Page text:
Sometimes, when I stand at my sink with the tap open, I try to imagine a life without easy access to water. I think about the exhausting grind of lugging water from a shared village well or a muddy stream. I think of places where control of water determines the balance of power; where water is used to subjugate, punish, and pacify, as it often is in Palestinian refugee camps. I think too of all the cities and towns of Israel where people have water, but where Israelis yearn also, as Maureen Kemeza says, to “drink the cup of security instead of the bitter dregs of terror.”

I watch the rain wash out my week-end plans and say, “Oh well, we need the rain.” I say it in the resigned, noble, yet slightly resentful way only someone divorced from the daily struggle for subsistence could say such an obvious thing. Meanwhile, somewhere else, a human being who had no week-end plans, no prospects at all in fact, looks down at dry cracked earth and prays for the rain I have resigned myself to; prays also perhaps for that other refreshment – for justice, as necessary for life as water itself.

In the gospel of John, Jesus is in Jerusalem for the Festival of Tabernacles, a week-long autumnal harvest celebration. By his day, it had taken on the character of a festival of rain. Each day of the observance, priests and people processed to the great fountain on the northeast side of the Temple. There a priest filled a golden pitcher with its water, as the choir sang a verse from the prophet Isaiah, “With joy you  draw water from salvation’s wells!” Then back up they processed, through the portal called the Water Gate. When they arrived at the altar of sacrifice, they marched around it, singing psalms. Finally, the priest ascended the ramp to the altar and poured the precious water from the pitcher through a silver funnel onto the ground.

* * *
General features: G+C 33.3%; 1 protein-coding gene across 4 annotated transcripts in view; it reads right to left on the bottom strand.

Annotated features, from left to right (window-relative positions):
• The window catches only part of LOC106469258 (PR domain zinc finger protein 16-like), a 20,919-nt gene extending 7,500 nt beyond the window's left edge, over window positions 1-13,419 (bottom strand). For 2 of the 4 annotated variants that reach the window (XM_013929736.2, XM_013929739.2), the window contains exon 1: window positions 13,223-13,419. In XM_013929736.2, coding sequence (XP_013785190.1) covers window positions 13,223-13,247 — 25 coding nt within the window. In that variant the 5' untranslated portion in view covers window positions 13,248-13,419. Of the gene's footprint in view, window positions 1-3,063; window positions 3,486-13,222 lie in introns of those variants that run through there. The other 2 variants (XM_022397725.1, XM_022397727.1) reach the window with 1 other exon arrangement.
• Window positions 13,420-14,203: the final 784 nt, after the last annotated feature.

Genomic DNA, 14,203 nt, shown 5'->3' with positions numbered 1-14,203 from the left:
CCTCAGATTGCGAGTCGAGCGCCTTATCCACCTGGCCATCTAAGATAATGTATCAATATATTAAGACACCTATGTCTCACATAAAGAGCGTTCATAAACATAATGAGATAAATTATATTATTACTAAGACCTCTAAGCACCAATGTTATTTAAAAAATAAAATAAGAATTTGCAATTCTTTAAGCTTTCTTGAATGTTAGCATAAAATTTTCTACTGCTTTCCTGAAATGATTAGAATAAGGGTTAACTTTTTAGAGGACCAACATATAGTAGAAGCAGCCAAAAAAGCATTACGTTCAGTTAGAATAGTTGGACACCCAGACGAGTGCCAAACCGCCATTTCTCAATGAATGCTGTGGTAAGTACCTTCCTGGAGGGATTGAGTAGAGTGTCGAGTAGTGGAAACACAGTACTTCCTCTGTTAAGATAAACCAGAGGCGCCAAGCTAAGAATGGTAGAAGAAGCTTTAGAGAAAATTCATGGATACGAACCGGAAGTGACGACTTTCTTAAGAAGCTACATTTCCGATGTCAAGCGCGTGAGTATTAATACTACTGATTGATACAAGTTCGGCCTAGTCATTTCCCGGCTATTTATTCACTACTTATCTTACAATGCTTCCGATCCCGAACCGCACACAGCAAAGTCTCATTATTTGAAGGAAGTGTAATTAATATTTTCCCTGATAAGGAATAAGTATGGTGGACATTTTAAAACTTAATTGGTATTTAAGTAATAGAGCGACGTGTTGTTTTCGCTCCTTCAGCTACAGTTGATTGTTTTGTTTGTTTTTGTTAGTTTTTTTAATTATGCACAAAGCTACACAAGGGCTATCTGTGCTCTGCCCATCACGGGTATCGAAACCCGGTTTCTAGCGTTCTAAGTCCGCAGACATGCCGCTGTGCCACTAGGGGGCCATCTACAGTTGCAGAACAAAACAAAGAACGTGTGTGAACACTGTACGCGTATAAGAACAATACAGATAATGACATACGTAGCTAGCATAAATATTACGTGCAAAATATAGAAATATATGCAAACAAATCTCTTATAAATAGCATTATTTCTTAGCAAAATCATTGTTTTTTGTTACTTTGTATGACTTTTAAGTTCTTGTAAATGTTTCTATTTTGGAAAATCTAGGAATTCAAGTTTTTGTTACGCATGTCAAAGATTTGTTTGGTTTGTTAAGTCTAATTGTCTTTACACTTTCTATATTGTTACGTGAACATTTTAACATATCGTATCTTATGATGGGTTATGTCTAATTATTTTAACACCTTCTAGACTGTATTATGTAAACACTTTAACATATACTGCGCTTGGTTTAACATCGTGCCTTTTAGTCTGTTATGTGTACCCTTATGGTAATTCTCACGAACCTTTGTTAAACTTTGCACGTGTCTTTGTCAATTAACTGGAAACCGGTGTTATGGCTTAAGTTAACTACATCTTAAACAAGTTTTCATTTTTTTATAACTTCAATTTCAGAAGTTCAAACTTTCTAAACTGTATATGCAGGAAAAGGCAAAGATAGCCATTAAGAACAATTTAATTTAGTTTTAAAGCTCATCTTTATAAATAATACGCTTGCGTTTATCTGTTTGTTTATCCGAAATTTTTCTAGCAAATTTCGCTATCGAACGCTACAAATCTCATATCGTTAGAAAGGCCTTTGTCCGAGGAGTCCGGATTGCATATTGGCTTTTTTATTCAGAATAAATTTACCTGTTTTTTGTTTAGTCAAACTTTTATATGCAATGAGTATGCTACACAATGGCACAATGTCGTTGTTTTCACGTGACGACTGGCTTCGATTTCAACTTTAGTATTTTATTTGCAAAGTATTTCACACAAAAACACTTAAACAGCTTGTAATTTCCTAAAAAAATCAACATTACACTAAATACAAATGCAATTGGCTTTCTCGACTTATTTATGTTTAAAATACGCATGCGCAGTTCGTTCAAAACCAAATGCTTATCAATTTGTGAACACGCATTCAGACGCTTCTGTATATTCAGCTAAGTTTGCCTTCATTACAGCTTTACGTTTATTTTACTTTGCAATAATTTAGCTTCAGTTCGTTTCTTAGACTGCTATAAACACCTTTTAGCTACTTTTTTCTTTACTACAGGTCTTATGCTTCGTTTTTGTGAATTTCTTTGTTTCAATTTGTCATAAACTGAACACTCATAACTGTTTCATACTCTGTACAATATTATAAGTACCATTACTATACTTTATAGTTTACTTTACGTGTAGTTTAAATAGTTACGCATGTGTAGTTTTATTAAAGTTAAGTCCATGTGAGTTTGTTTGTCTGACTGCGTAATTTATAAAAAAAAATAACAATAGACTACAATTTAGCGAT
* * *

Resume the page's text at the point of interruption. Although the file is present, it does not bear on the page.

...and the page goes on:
Unlike us, who are disappointed when it rains on our parade, the celebrating Jews prayed fervently that it might rain during the Feast of Tabernacles, for rainfall during Tabernacles was taken as a sign that God would send the abundant Spring rains necessary for a good crop the following year. I have read that even in recent, more bitter years, Jordanian Arabs, who are not enamored of the Israelis, continue to keep their eye on the weather during the Jewish feast of Tabernacles, hoping for the rainfall that portends a good harvest for their own people too – common needs betraying a common humanity, in spite of everything.